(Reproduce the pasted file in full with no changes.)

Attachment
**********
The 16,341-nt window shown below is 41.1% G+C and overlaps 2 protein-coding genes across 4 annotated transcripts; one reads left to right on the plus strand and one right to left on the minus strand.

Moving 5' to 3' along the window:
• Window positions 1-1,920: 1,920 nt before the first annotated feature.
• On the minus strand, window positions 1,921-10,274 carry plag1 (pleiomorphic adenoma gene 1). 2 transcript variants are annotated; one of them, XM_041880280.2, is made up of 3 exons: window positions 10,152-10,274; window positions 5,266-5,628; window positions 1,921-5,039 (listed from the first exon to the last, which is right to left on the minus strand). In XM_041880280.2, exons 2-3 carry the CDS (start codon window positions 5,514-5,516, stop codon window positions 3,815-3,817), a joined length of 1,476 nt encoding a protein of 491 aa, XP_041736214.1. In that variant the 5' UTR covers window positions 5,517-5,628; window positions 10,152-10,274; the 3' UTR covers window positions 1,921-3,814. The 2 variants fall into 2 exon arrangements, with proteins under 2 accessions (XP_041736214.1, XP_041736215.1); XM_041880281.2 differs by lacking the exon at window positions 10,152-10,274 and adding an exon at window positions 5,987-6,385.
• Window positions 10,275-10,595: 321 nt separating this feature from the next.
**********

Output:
The 16,341-nt window shown below is 41.1% G+C and overlaps 2 protein-coding genes across 4 annotated transcripts; one reads left to right on the plus strand and one right to left on the minus strand.

Moving 5' to 3' along the window:
• Window positions 1-1,920: 1,920 nt before the first annotated feature.
• On the minus strand, window positions 1,921-10,274 carry plag1 (pleiomorphic adenoma gene 1). 2 transcript variants are annotated; one of them, XM_041880280.2, is made up of 3 exons: window positions 10,152-10,274; window positions 5,266-5,628; window positions 1,921-5,039 (listed from the first exon to the last, which is right to left on the minus strand). In XM_041880280.2, exons 2-3 carry the CDS (start codon window positions 5,514-5,516, stop codon window positions 3,815-3,817), a joined length of 1,476 nt encoding a protein of 491 aa, XP_041736214.1. In that variant the 5' UTR covers window positions 5,517-5,628; window positions 10,152-10,274; the 3' UTR covers window positions 1,921-3,814. The 2 variants fall into 2 exon arrangements, with proteins under 2 accessions (XP_041736214.1, XP_041736215.1); XM_041880281.2 differs by lacking the exon at window positions 10,152-10,274 and adding an exon at window positions 5,987-6,385.
• Window positions 10,275-10,595: 321 nt separating this feature from the next.